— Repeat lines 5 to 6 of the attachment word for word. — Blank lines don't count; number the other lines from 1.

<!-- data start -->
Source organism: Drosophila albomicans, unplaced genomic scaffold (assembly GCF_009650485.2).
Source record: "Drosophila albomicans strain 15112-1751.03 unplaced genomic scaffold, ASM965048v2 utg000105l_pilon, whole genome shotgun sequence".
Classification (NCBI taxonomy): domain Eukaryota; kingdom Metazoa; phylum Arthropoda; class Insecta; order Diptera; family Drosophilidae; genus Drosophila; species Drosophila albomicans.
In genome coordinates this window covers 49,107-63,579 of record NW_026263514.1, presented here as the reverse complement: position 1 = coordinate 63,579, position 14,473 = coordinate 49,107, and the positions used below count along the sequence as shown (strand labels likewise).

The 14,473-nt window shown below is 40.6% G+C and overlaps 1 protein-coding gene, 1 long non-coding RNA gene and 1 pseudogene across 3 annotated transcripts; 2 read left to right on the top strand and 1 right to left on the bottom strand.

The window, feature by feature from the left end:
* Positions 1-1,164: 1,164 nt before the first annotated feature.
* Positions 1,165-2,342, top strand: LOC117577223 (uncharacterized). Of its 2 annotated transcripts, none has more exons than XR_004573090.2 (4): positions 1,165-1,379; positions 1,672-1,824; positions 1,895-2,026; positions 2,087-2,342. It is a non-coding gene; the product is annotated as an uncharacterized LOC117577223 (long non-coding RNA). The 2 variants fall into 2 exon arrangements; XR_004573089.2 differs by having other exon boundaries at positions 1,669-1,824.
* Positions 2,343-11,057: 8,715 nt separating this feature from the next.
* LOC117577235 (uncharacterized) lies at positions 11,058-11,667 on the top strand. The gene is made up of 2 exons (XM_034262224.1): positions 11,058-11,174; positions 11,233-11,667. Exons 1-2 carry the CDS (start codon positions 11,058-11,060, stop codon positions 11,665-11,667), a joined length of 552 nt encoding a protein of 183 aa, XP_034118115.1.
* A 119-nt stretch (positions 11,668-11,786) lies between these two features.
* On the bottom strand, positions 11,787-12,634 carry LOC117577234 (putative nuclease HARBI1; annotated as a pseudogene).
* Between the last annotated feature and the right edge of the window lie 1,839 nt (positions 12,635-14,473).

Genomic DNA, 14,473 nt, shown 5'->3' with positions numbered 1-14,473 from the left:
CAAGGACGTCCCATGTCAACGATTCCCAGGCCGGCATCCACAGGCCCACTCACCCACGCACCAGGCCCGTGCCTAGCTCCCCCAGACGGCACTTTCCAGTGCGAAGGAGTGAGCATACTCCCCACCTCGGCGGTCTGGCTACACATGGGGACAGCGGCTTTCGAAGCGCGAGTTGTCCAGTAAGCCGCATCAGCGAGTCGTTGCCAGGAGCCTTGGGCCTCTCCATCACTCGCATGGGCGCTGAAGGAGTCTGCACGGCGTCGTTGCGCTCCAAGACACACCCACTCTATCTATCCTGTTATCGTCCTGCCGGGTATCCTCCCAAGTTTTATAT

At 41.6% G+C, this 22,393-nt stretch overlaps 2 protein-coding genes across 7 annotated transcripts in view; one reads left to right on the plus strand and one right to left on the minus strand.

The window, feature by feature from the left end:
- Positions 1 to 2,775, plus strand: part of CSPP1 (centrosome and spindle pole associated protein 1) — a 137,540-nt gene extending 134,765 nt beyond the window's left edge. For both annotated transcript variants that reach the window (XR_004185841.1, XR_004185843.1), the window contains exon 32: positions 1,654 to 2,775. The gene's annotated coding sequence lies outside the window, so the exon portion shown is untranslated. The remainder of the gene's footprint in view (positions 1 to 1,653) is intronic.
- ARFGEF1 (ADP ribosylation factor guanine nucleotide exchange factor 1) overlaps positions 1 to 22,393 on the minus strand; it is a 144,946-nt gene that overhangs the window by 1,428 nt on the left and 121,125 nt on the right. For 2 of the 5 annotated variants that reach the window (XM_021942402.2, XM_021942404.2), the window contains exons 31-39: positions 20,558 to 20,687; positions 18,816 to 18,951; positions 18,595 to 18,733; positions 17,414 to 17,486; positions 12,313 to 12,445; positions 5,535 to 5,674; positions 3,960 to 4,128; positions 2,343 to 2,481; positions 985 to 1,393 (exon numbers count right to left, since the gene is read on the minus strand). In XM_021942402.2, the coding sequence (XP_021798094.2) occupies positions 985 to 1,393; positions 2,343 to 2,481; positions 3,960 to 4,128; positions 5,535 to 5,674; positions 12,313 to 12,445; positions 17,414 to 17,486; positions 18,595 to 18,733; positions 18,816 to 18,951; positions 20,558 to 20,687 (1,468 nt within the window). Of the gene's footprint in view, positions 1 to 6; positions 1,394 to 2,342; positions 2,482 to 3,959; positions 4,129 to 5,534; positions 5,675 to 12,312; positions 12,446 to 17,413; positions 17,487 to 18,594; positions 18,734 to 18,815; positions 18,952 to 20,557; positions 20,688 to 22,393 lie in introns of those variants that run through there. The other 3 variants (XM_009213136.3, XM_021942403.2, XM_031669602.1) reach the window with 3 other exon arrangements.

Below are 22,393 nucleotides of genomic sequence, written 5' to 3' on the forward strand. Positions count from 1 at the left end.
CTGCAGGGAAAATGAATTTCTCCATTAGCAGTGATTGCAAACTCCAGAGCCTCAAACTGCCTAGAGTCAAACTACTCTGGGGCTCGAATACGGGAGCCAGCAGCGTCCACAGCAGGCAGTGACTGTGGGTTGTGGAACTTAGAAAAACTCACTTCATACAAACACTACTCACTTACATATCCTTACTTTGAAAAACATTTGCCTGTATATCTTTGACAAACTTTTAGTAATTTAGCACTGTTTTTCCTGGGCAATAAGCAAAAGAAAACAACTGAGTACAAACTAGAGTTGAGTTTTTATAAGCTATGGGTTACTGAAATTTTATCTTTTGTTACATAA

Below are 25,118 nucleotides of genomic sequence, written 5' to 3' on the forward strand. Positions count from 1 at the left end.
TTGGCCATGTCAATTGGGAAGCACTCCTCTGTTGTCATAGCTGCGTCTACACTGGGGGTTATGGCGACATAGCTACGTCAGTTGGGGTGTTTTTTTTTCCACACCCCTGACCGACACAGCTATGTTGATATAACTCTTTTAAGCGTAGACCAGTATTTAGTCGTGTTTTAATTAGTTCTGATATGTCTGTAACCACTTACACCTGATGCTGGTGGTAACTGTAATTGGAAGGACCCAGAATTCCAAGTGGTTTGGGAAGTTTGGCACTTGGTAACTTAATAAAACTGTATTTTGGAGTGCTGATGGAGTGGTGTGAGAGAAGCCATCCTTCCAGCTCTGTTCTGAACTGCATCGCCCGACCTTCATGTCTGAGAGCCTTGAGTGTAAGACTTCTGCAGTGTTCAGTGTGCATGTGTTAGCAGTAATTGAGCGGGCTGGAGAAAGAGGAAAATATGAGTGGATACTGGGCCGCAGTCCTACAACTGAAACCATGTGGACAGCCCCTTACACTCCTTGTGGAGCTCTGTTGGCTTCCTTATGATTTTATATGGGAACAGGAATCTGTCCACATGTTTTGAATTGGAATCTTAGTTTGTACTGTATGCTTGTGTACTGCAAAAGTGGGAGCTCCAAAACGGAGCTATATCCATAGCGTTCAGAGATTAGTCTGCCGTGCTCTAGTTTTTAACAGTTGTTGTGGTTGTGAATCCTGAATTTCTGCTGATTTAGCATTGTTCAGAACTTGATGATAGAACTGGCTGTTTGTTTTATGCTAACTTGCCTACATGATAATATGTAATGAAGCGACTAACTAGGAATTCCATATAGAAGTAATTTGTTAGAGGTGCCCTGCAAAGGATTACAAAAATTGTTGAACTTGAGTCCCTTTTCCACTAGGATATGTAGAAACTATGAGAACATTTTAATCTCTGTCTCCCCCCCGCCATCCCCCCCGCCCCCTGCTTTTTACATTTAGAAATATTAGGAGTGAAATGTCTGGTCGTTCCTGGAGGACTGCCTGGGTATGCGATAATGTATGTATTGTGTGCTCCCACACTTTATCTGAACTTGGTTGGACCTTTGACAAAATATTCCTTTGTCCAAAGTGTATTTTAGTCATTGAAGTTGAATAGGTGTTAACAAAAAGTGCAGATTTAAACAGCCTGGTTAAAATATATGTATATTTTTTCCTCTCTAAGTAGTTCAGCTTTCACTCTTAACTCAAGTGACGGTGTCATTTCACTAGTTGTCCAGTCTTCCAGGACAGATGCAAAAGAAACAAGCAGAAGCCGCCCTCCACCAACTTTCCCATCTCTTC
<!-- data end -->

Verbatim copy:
The 14,473-nt window shown below is 40.6% G+C and overlaps 1 protein-coding gene, 1 long non-coding RNA gene and 1 pseudogene across 3 annotated transcripts; 2 read left to right on the top strand and 1 right to left on the bottom strand.

The window, feature by feature from the left end: